On Sat., Sept. 20, the Pittsburgh Center for the Arts and Media (PCAM) will celebrate the opening of sculpture exhibits by the Center’s Artist of the Year, Dee Briggs, and Emerging Artist of the Year, Saige Baxter. As the titles suggest, the yearly awards are given to one established and one up-and-coming local artist. While Briggs has exhibited all around the city and beyond, this is the first solo show for Baxter.
Whether it was intentional or not, the artists' styles complement each other well; both artists frequently work with steel, making medium-to-large scale abstract works, including ones from Baxter made specifically for the exhibit (she documents her welding process on Instagram) and smaller works from Briggs, since many of her pieces are too big to fit in to the PCAM building.
“Normally, I work with outdoor sculpture, so this indoor exhibit is a new challenge for me," says Baxter. “Each piece is made to have interactive elements for people to sit, lay, crawl, and walk throughout the sculptures.”
Baxter started off as a painter, but when a professor in college introduced her to welding, she became enthralled with “the grit, labor and love required to work with steel.” Like Briggs, she was influenced by growing up in a city where steel has such a heavy presence.
For Briggs, who has a background in architecture, making large-scale sculptures is a challenge in designing, drawing, developing, and fabricating works that honor the material from which they’re made. She’s had large-scale steel pieces at the Mattress Factory, Three Rivers Arts Festival, and Public Parks in New York, but she’s also known for her Wilkinsburg-based House of Gold project, which involved painting the outside of a house gold and then demolishing it carefully to salvage as much of the materials as possible. She also works with other metals, concrete, and stones like basalt, which she drove out to the Pacific Northwest to retrieve.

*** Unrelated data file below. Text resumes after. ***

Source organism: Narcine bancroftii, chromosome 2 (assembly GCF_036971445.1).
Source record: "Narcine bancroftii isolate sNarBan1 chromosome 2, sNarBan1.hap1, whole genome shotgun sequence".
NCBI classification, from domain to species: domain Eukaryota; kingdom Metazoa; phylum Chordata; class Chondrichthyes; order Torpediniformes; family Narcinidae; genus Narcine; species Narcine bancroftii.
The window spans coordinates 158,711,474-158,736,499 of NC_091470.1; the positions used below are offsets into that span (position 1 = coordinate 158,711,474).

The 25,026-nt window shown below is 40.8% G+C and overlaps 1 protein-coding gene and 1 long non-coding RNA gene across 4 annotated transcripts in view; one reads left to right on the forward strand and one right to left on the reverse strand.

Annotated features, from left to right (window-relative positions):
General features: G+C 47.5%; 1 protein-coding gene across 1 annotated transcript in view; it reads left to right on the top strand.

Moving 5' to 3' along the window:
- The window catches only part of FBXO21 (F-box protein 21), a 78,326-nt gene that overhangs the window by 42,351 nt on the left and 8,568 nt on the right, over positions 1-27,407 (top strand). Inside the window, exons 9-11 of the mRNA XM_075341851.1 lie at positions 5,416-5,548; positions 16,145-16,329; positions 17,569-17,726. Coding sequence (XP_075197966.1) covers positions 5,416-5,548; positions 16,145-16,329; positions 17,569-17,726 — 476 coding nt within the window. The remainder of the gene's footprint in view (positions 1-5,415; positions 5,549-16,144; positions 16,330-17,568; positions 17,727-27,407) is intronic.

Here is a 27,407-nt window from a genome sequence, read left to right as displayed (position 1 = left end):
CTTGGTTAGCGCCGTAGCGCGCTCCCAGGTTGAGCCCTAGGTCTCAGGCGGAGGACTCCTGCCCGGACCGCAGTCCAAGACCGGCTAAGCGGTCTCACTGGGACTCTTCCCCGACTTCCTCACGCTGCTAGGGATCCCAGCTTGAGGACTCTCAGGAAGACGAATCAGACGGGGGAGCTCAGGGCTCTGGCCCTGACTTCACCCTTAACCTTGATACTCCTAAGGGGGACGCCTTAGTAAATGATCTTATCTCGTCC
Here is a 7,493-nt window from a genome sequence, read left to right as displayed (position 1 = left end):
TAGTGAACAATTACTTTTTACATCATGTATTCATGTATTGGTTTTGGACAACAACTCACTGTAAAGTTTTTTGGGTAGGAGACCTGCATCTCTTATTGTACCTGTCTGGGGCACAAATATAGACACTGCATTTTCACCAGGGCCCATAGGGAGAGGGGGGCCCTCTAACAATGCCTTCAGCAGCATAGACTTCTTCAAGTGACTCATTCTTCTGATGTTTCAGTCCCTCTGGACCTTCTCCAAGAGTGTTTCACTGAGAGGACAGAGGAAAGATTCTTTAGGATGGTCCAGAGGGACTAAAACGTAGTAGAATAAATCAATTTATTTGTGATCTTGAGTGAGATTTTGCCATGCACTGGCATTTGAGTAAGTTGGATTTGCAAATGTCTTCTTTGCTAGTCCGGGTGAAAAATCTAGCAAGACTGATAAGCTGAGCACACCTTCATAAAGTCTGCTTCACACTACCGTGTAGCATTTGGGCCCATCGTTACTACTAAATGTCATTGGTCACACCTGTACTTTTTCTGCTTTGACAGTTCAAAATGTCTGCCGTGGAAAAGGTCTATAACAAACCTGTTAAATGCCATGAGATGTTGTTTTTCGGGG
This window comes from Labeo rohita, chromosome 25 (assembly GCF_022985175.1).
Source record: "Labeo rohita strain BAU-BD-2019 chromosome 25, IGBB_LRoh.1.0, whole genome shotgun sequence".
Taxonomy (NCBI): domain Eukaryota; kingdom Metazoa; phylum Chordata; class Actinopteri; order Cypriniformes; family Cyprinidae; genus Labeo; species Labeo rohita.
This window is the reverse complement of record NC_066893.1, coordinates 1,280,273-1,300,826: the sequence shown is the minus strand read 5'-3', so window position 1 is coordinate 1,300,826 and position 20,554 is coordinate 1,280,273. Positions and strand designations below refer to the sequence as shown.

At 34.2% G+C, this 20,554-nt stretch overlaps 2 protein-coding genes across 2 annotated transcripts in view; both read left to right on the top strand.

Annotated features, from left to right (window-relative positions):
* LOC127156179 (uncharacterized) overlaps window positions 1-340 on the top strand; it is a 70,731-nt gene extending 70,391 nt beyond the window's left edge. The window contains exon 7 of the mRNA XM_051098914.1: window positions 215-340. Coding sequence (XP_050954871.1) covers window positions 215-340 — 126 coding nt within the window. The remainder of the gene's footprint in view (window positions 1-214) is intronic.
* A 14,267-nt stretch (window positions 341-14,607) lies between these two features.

While she can’t buy steel materials locally (the stuff made here is specialized and not available commercially), Briggs does buy domestic steel to avoid the bigger carbon footprint that would come from importing it. “It's very complex and layered. Buying new materials is not very environmentally conscious,” she says. “It's a delicate balancing act of being as efficient as I can with the materials, being careful about the processes that I use.”
Her pieces are usually not coated or painted, and their appearance changes over time, as steel does when exposed to the elements. “I admire Dee’s attention to her audiences while carefully acknowledging the environment her sculptures are placed in,” says Baxter. “You need to listen to the people and add purpose to the space.”
After teaching at an artist residency in Portugal that focused on reusing and recycling materials, Baxter says she “learned just as much as my students” and brought ideas back to workshops she teaches in Pittsburgh.
While the two artists will have their own galleries of work, the show is, by design, billed equally for both of them. “I sort of insisted that the PCAM market the exhibition as she and I together,” says Briggs. “We've got a great friendship and relationship, so I'm excited to be showing with her.”
The exhibit will run through Sun., Nov. 3. Tina Dillman, director of exhibitions and programming at PCAM, says that there is a retrospective planned for next year featuring past winners of the Artist of the Year award, including Thaddeus Mosely, Diane Samuels, and Jon Rubin, with more to be added.